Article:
Another respondent, Jones, gave Cyprus and Armenia as ex-Ottoman counterexamples — and neither is Muslim. Just look at the relative prosperity and freedoms in the two parts of Cyprus if you can get past the hobble of your f1.8. Free Cyprus has a GDP of $26k, Turkish Cyprus $14k (https://en.wikipedia.org/wiki/Economy_of_Northern_Cyprus). Free Cyprus has ties to Israel and is part of EU, Turkey is headed back to the abyss from which Ataturk freed them in 1923, and EU membership prospects are receding.

    The Muslim part of the region remains crippled by its history… and Israel’s success as an economically, socially, and politically modern state (ditto Cyprus’) only further highlights the failure of the confessionally and tribally riven parts.

    The last part of the Cairo Trilogy (set in the mid-30s, I think) shows the pull of the contradictory forces on the morally corrupt Ottoman/Muslim society over the three generations it spans. The third generation (first gen was strict Hanbali — predecessor to Wahhabism) includes two sons — one becomes a communist, the other a Muslim fundamentalist — one can read Nasser/Baath vs Muslim Brotherhood/Hamas between the lines.

    Annie, you need to grow up. Your lesbian friends (if I have them here, you must have them in Lalaland out there) can live and be out of the closet in Israel. You can live out of the closet in Israel, without becoming a sex slave (recent rediscovery by IS), a Muslim, or wearing a burqa. You can start a business, be a successful Arab, do any damn thing you want. Could a woman, a queer, or a Jew do as well in “Palestine” — especially in Hamastan?

    I recently heard that Israel has set up a field hospital and tents for Syrian-refugee women and children in Jordan — and the hospital in the Golan that treats Syrian wounded without regard to confession or pollitics has made the news repeatedly.

    Compare that with the videos, e.g, of Hamas rocketers setting up under a tent (Indian news team video) adjacent hotel and ?apartment building? in Gaza; then launching. Did the Hamasniks tell the inhabitants to vacate, the way Israel did before blasting the source?

    Annie, you are naive beyond your years.

  15. rightcoaster
    October 5, 2014, 9:55 am

    Annie, here are two more reactions to points you made in reply to mine:

    Annie: “women weren’t in burkas in iraq 10 years ago anywhere near what they are today – because of our intervention/invasion and occupation which fueled extremism in iraq. …”

    RC: Nonsense, Annie: Women were not in burqas or other gender-repressive garb in Iraq because of the Baath party then in charge. They were and remain in burqas and niqabs or whatever other name they may be called in Iran, in Saudia, Yemen, and in Taliban Afghanistan — and in Philadelphia, USA. This has nothing to do with the US, except insofar as in Iraq we stupidly took the lid off the pressure cooker by offing Saddam. It is Islam, enforced according to the political clout locally of the right-winger medievalists.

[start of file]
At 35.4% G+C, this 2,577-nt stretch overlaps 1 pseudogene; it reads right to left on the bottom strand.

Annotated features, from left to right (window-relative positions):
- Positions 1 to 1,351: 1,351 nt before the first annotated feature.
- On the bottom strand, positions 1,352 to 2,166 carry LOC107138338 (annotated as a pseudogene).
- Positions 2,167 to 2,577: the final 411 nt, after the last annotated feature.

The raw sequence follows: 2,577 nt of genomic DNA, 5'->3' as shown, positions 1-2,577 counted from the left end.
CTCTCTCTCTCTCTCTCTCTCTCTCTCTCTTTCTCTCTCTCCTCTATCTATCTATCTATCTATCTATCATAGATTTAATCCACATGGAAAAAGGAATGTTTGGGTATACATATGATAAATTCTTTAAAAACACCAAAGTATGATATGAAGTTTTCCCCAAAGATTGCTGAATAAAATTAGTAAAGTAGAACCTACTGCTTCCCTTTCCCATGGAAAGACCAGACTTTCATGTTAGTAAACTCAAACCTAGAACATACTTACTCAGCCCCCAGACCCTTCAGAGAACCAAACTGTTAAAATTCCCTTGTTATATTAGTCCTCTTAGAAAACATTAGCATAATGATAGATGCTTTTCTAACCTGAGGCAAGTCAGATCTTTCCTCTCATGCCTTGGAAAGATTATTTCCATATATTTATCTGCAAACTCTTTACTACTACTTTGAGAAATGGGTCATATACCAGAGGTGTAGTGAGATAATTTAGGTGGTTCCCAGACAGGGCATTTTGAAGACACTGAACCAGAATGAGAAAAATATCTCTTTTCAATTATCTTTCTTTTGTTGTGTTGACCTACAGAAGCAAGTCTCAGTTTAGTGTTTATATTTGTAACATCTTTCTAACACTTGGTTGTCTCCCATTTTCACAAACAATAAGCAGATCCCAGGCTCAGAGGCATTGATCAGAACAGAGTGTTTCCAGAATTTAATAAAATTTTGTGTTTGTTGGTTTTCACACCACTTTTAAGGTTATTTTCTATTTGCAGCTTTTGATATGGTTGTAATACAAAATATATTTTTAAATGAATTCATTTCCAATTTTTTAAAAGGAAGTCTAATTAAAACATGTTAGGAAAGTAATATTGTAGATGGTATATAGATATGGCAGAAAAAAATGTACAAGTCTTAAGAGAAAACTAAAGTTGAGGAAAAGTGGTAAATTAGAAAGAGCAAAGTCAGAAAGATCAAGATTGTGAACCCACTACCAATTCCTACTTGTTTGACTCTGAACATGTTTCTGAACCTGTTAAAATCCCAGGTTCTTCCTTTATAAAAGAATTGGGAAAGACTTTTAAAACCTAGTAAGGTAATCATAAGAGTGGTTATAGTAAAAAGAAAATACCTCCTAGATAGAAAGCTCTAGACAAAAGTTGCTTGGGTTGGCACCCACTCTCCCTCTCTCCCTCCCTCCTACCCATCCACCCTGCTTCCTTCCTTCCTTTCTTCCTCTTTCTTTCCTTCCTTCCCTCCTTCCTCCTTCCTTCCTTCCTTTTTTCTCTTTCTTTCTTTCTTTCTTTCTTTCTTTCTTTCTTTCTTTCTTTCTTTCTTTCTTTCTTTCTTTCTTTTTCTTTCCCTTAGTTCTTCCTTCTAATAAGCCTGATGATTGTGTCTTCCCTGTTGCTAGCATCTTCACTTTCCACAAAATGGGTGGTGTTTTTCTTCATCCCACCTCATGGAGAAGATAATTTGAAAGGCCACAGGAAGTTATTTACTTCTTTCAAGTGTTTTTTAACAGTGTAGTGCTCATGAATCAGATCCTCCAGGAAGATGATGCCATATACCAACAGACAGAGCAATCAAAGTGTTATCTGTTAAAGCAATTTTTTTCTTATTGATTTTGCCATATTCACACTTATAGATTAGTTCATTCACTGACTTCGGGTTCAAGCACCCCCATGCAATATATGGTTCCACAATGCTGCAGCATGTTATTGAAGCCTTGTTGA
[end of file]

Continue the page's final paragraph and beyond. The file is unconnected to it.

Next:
Annie: “…bs, kurds do not ‘identify’ w/israel because of anti sharia, kurds like israel because they are on the winning end of neocon support because israel/us supports their independence – ”
    RC: More nonsense annie and you surely aren’t emulating archie are you? It’s a bit hard to understand the specifics of your intent, as you must have dashed off the response without editing…. you are clearly saying the Kurds like Israel because Israel supports their independence, and that’s a good part of it since failure to support would not lead to friendliness; but your naivete again locks you into your reflexive ideologue mode (“neocons”!). Evidently you also are saying that while both the Kurds and the Israelis eschew sharia law, albeit for obviously different reasons, that’s not why the Kurds identify with Israel. Well, if I implied it was because of a shared opposition to sharia law, I apologize! That never occurred to me. I perfer to conclude that Kurds identify with Israel because Israel is a modern and minority-rights-tolerant state, with a shared opposition to being murdered by their neighbors. In Turkey speaking/writing Kurdish was not a good idea. Since the Kurds are Sunni, I assume they have problems in Iran, almost the way the Bahais do (the Bahai Temple in Haifa is lovely). They can see that neither Sunnism(?) nor Kurdish language problems would exist in Israel, hurray for Israel. Get off the knee-jerk ideology, Annie, and use your brain. Try to get some perspective, starting with f2.8 (a twelve-step process toward f32).